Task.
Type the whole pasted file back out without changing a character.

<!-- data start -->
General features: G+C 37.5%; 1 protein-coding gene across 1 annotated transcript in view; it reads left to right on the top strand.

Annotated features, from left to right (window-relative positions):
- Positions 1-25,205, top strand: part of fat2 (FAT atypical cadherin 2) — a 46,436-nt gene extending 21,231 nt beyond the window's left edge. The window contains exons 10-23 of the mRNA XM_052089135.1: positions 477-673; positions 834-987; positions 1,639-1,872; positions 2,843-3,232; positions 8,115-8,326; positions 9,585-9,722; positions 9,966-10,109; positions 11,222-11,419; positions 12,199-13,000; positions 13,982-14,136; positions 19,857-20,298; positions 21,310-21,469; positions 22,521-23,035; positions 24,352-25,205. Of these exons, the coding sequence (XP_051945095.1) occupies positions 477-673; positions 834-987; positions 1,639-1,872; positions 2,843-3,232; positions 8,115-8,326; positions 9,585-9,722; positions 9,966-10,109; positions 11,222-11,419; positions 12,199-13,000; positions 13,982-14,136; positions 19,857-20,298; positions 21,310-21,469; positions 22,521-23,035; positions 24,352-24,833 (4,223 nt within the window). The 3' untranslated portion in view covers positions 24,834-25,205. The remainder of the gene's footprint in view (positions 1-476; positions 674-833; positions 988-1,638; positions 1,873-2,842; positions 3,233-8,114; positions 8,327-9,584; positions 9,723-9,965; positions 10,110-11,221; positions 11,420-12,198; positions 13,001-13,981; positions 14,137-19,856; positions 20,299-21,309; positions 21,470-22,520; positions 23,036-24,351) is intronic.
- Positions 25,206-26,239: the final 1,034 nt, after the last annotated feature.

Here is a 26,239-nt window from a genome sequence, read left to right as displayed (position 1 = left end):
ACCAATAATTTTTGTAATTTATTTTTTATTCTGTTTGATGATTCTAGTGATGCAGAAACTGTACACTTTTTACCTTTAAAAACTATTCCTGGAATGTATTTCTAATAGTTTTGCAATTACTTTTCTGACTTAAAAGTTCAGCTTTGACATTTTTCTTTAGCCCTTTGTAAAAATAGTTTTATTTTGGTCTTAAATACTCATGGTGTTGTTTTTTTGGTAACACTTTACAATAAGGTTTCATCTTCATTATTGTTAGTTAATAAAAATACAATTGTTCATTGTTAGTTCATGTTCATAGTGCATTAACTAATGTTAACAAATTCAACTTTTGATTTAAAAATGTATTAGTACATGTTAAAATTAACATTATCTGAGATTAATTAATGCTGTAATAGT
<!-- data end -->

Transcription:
General features: G+C 37.5%; 1 protein-coding gene across 1 annotated transcript in view; it reads left to right on the top strand.

Annotated features, from left to right (window-relative positions):
- Positions 1-25,205, top strand: part of fat2 (FAT atypical cadherin 2) — a 46,436-nt gene extending 21,231 nt beyond the window's left edge. The window contains exons 10-23 of the mRNA XM_052089135.1: positions 477-673; positions 834-987; positions 1,639-1,872; positions 2,843-3,232; positions 8,115-8,326; positions 9,585-9,722; positions 9,966-10,109; positions 11,222-11,419; positions 12,199-13,000; positions 13,982-14,136; positions 19,857-20,298; positions 21,310-21,469; positions 22,521-23,035; positions 24,352-25,205. Of these exons, the coding sequence (XP_051945095.1) occupies positions 477-673; positions 834-987; positions 1,639-1,872; positions 2,843-3,232; positions 8,115-8,326; positions 9,585-9,722; positions 9,966-10,109; positions 11,222-11,419; positions 12,199-13,000; positions 13,982-14,136; positions 19,857-20,298; positions 21,310-21,469; positions 22,521-23,035; positions 24,352-24,833 (4,223 nt within the window). The 3' untranslated portion in view covers positions 24,834-25,205. The remainder of the gene's footprint in view (positions 1-476; positions 674-833; positions 988-1,638; positions 1,873-2,842; positions 3,233-8,114; positions 8,327-9,584; positions 9,723-9,965; positions 10,110-11,221; positions 11,420-12,198; positions 13,001-13,981; positions 14,137-19,856; positions 20,299-21,309; positions 21,470-22,520; positions 23,036-24,351) is intronic.
- Positions 25,206-26,239: the final 1,034 nt, after the last annotated feature.

Here is a 26,239-nt window from a genome sequence, read left to right as displayed (position 1 = left end):
ACCAATAATTTTTGTAATTTATTTTTTATTCTGTTTGATGATTCTAGTGATGCAGAAACTGTACACTTTTTACCTTTAAAAACTATTCCTGGAATGTATTTCTAATAGTTTTGCAATTACTTTTCTGACTTAAAAGTTCAGCTTTGACATTTTTCTTTAGCCCTTTGTAAAAATAGTTTTATTTTGGTCTTAAATACTCATGGTGTTGTTTTTTTGGTAACACTTTACAATAAGGTTTCATCTTCATTATTGTTAGTTAATAAAAATACAATTGTTCATTGTTAGTTCATGTTCATAGTGCATTAACTAATGTTAACAAATTCAACTTTTGATTTAAAAATGTATTAGTACATGTTAAAATTAACATTATCTGAGATTAATTAATGCTGTAATAGT